Commercial Law is a subject of immense importance, especially for those
intending to go on to practise law in a major metropolitan area.
It is a dynamic and exciting area. It must be flexible in order to
keep pace with the rapid changes in business and with the globalization
of markets. At the same time, it must deliver the certainty that
It is, however, not an easy subject to define and potentially encompasses
contract, company law, agency, sale of goods, banking, intellectual
property, competition, taxation, international trade and insurance.
This course does not seek to cover all of these subjects. The object
is to look at certain areas in order to acquire an understanding of
the main themes, principles and practices of commercial law. The course
is, therefore, organized around the contract of sale. In this it reflects
the view of one leading writer, Professor Sir Roy Goode, who remarked
that commercial law comprises ‘that branch of law which is concerned
with rights and duties arising from the supply of goods and services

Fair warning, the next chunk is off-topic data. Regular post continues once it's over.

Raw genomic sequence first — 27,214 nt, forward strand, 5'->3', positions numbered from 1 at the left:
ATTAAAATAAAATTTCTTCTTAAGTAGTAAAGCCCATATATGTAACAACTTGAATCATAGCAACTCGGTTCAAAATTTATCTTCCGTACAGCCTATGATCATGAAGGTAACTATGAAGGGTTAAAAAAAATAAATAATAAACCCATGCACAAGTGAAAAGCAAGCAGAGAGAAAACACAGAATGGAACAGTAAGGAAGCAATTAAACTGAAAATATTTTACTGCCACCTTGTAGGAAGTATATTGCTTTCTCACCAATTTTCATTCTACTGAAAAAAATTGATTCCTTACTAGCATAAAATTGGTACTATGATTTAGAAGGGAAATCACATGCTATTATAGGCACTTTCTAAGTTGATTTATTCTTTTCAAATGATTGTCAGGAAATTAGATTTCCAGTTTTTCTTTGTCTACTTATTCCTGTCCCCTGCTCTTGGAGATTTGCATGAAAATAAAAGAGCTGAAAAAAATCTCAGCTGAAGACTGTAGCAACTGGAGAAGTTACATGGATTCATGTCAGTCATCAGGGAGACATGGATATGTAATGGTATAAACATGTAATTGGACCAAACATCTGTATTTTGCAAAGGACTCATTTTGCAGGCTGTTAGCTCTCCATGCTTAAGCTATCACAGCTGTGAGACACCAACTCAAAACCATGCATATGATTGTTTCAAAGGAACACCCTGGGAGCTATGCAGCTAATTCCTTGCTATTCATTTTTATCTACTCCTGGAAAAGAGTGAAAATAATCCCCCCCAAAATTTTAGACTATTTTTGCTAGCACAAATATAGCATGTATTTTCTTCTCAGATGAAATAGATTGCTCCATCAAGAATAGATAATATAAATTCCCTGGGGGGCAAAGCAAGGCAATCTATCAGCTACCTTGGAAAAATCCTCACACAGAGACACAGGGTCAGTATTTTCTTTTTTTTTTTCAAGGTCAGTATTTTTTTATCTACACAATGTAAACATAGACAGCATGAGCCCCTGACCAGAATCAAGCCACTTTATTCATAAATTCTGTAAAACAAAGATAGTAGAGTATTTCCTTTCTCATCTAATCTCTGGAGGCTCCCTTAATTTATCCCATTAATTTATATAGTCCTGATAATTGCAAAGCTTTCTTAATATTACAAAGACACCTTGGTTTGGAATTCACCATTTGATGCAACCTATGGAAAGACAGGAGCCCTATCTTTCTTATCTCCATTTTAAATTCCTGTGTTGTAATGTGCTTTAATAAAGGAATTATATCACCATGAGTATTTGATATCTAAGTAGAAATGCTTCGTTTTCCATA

in the way of trade.’
1. Agency: why is agency so important, who is an agent,
what are the rights and obligations that arise where an agent acts
for a principal?
2. Sale: what is a contract for the sale of goods, what terms arise
in such a contract, what rights and obligations do the parties have?
3. Banking: what is money and how are payments made? We will also
touch on something known as structured finance and consider what
wrong with the banking system. We will discuss what is meant by securitization
and special purpose vehicles; why these concepts are so important;
and how dull old trust law plays a key role in high finance.
4. Assignment: the discussion of structured finance leads on to the
issue of how rights (e.g. debts) can be transferred by a business
in order to raise money.
Two and a half hour written examination in May. In addition,
students submit two essays which do not form part of the assessment
in each term).